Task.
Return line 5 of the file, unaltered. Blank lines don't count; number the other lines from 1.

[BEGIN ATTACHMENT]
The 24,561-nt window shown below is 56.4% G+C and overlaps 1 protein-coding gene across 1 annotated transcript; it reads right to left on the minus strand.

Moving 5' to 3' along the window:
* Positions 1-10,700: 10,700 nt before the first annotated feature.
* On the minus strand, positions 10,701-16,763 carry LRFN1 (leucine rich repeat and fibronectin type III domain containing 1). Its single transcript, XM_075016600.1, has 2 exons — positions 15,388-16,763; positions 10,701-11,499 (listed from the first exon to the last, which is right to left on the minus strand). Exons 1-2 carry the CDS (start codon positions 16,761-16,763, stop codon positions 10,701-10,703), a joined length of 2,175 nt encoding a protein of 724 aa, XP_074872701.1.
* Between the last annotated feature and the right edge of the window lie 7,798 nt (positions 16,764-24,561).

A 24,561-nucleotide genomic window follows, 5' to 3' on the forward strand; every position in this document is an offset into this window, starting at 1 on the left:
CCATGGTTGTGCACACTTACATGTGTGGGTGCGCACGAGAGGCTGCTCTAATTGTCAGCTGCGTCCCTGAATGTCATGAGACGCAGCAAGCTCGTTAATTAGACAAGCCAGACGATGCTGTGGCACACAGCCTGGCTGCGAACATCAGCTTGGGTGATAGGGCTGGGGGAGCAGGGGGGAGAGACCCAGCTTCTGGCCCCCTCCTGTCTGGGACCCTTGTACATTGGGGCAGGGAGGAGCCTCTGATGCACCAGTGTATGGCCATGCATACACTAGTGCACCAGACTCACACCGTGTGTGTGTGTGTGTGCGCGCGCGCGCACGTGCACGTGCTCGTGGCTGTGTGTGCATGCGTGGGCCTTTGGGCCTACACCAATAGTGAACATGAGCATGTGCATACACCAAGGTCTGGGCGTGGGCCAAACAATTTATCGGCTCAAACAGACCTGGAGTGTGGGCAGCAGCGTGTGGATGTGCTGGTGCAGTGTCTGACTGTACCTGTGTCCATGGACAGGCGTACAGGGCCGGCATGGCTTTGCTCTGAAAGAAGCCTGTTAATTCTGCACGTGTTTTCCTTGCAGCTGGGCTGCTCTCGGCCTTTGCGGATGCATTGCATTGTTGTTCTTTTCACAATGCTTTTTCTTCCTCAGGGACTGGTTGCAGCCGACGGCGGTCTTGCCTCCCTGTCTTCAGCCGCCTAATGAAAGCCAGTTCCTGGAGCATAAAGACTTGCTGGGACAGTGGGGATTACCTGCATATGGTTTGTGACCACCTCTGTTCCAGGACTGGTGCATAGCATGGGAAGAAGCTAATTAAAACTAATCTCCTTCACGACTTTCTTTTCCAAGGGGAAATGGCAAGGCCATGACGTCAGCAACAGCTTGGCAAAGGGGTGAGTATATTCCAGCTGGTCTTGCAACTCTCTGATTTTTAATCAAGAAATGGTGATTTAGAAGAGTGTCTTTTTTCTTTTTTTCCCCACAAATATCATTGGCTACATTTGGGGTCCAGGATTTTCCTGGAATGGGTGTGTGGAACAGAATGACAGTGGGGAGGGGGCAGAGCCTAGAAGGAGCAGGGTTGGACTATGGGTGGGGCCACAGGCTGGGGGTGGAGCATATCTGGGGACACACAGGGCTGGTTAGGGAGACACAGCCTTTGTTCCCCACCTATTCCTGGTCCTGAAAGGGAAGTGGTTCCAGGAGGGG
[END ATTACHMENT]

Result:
* Between the last annotated feature and the right edge of the window lie 7,798 nt (positions 16,764-24,561).